Utah lawmakers are using their last two days of the legislative session to finalize a $16.7 billion budget plan that includes $10 million to help tackle homelessness and $8.5 million to get the state's Winter Olympics facilities ready for another bid for the games.
Surplus tax collections last year gave Utah lawmakers an extra $453 million to put toward the budget, along with $128 million for one-time projects like construction. That does not include about $80 million extra the state is expected to collect because of the major overhaul of the nation's tax code passed by Congress in December.
Lawmakers will cast final votes on the budget before adjourning at midnight Thursday.
Highlights from the budget plan:
Lawmakers are looking to boost public education spending by about $124 million, which can go toward costs like raising teacher pay. They're also setting aside $36 million to pay for an estimated 7,700 additional students in public schools in the upcoming year, along with $9 million for children considered to have a higher risk of struggling, such as those in poverty or who have limited English proficiency. It's not quite as much as Gov. Gary Herbert had requested for public schools, but lawmakers are hoping to pass a last-minute deal that would let voters decide on a dime-per-gallon gas tax increase, which could funnel an extra $120 million into education.
The budget includes $9 million to address growing enrollment at the state's colleges and universities. There's about $9 million to cover tuition that is waived for some students. Lawmakers have also bookmarked $5 million to help renovate athletic facilities and classroom space at Snow College in Ephraim, Utah.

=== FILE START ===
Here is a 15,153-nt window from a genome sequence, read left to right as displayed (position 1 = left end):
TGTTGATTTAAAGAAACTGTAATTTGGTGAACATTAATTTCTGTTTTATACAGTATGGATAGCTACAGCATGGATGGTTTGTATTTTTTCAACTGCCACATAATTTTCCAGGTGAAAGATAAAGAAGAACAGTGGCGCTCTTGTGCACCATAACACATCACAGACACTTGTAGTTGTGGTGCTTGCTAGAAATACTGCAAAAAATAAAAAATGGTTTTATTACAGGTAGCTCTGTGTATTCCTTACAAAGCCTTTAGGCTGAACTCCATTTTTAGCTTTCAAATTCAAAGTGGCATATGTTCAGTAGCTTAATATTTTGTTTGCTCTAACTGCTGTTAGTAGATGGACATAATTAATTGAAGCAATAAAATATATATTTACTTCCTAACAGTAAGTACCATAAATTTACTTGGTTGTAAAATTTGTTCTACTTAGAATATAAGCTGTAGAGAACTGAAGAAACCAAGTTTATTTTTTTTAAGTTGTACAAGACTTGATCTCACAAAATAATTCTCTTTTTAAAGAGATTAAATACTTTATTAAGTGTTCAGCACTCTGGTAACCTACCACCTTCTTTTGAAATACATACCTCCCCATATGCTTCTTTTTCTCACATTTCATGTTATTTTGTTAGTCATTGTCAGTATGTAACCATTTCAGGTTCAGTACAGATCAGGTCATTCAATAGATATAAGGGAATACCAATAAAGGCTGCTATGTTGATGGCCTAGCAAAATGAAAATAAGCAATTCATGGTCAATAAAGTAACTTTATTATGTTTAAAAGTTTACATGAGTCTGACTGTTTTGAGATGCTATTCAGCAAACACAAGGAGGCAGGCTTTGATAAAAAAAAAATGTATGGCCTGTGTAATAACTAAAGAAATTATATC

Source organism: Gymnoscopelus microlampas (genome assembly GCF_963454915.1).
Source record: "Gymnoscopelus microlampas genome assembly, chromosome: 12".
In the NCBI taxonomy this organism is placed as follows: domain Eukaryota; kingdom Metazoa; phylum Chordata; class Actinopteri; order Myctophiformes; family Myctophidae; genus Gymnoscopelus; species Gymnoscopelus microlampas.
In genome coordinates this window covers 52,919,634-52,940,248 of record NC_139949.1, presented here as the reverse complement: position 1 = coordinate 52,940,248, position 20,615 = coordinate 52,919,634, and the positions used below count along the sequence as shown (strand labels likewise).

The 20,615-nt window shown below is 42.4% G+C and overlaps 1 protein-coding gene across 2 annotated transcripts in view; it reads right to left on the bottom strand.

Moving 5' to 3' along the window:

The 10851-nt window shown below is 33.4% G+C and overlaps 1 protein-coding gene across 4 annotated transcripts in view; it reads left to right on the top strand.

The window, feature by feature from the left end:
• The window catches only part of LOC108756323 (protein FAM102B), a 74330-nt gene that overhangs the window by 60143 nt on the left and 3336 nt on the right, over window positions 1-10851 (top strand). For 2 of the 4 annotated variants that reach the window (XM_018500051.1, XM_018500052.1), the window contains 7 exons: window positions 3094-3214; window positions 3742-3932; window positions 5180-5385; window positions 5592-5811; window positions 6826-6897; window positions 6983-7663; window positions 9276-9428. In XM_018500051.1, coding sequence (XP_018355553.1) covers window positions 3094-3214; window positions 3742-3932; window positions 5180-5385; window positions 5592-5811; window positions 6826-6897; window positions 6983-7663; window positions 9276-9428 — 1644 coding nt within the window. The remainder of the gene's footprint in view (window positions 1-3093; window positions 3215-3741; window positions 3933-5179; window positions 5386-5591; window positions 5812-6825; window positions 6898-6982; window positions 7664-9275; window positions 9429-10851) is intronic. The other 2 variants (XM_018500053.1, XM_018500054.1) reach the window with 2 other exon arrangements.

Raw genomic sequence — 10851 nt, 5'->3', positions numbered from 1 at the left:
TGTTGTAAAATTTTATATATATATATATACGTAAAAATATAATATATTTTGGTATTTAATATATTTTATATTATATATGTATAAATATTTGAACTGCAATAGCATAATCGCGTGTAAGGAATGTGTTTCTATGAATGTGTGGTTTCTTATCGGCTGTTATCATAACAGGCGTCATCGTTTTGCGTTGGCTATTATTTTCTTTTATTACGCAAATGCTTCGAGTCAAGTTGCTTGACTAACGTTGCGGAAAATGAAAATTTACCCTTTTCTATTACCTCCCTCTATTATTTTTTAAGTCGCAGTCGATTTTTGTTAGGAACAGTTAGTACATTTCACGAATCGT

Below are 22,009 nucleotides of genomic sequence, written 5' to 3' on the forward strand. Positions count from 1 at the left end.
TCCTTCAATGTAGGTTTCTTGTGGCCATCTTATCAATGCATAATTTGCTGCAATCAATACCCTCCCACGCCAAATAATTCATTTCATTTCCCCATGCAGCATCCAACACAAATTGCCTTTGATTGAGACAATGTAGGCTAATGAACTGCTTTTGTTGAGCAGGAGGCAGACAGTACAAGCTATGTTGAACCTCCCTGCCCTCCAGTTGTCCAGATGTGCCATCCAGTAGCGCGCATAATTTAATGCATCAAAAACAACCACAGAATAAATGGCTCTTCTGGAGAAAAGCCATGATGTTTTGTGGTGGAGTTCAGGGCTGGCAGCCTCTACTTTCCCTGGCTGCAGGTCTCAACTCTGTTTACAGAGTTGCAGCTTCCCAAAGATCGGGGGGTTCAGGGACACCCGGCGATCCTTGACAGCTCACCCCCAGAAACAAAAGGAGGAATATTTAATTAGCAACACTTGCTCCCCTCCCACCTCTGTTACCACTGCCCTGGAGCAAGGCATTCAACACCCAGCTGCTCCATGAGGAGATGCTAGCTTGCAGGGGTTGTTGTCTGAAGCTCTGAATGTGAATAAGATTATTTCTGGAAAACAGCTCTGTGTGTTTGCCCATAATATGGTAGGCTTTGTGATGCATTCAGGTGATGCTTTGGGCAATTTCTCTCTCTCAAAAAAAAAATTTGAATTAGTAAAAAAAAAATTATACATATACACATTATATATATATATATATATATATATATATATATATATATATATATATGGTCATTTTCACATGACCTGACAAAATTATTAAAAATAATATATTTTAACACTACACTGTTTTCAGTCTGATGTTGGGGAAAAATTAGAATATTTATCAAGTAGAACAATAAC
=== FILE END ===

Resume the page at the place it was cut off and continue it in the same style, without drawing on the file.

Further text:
Lawmakers have set aside $10.5 million toward Operation Rio Grande, an effort tackling problems of crime and overcrowding around Salt Lake City's downtown homeless shelter. The operation includes a focus on stepped-up policing, job training, drug treatment and health insurance for some of the poorest of the poor, along with the construction of three new homeless shelters.
The Inn Between, a Salt Lake City hospice center for the homeless, will receive more than $1 million to expand from a 15-bed center to an 85-bed facility. Legislators have also tucked aside $300,000 for a southern Utah nonprofit called Cherish Families, which helps those in polygamous communities with housing, food, clothing and employment assistance.
STATE WORKER AND GOVERNOR PAY
The budget plan includes at least a 2.5 percent pay increase for almost all state employees, including the governor. Herbert's pay would rise to $156,825 a year, up from $153,000 annually.
Lawmakers on Wednesday evening folded in $1.65 million to sue California over rules that make coal-fired power more expensive. Republican Rep. Mike Noel has proposed the lawsuit, saying California's policies are hurting coal miners in his rural district and violate the U.S. Constitution's Commerce Clause. Gov. Gary Herbert says the cost of the lawsuit seems "exorbitant'" and has suggested that the coal industry foot the bill.
The budget includes $8.5 million to repair Utah's Winter Olympics facilities as Salt Lake City prepares for a bid for the 2030 Winter Olympics. A state audit last year found Utah will eventually need to spend about $39 million on upgrades to be ready to host the games. That's in addition to $1.2 billion to $1.3 billion it would cost to host the Olympics. Lawmakers are looking to set aside $1 million for a celebration next year marking 150 years since the transcontinental railroad was completed in northern Utah.